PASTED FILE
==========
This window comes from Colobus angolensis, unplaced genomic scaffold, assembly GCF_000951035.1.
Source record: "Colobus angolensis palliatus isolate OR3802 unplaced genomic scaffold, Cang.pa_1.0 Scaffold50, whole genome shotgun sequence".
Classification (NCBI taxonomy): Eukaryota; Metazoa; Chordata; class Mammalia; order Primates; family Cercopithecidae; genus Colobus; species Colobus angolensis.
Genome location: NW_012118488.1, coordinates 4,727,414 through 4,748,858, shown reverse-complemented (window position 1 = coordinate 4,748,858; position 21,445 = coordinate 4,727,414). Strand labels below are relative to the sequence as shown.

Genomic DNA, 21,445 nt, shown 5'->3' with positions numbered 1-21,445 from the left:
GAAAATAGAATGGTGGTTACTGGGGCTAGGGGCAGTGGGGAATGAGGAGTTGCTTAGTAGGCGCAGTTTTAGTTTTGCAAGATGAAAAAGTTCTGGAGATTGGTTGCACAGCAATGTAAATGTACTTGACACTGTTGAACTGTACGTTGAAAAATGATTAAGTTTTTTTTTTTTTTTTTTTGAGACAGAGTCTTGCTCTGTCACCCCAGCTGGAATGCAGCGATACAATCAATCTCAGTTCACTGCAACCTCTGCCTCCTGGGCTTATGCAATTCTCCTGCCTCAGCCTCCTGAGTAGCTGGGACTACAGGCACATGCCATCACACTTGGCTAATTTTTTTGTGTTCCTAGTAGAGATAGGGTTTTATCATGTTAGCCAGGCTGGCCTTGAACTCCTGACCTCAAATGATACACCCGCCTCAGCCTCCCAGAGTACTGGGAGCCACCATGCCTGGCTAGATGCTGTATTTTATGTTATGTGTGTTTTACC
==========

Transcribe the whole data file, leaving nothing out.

This window comes from Colobus angolensis, unplaced genomic scaffold, assembly GCF_000951035.1.
Source record: "Colobus angolensis palliatus isolate OR3802 unplaced genomic scaffold, Cang.pa_1.0 Scaffold50, whole genome shotgun sequence".
Classification (NCBI taxonomy): Eukaryota; Metazoa; Chordata; class Mammalia; order Primates; family Cercopithecidae; genus Colobus; species Colobus angolensis.
Genome location: NW_012118488.1, coordinates 4,727,414 through 4,748,858, shown reverse-complemented (window position 1 = coordinate 4,748,858; position 21,445 = coordinate 4,727,414). Strand labels below are relative to the sequence as shown.

Genomic DNA, 21,445 nt, shown 5'->3' with positions numbered 1-21,445 from the left:
GAAAATAGAATGGTGGTTACTGGGGCTAGGGGCAGTGGGGAATGAGGAGTTGCTTAGTAGGCGCAGTTTTAGTTTTGCAAGATGAAAAAGTTCTGGAGATTGGTTGCACAGCAATGTAAATGTACTTGACACTGTTGAACTGTACGTTGAAAAATGATTAAGTTTTTTTTTTTTTTTTTTTGAGACAGAGTCTTGCTCTGTCACCCCAGCTGGAATGCAGCGATACAATCAATCTCAGTTCACTGCAACCTCTGCCTCCTGGGCTTATGCAATTCTCCTGCCTCAGCCTCCTGAGTAGCTGGGACTACAGGCACATGCCATCACACTTGGCTAATTTTTTTGTGTTCCTAGTAGAGATAGGGTTTTATCATGTTAGCCAGGCTGGCCTTGAACTCCTGACCTCAAATGATACACCCGCCTCAGCCTCCCAGAGTACTGGGAGCCACCATGCCTGGCTAGATGCTGTATTTTATGTTATGTGTGTTTTACC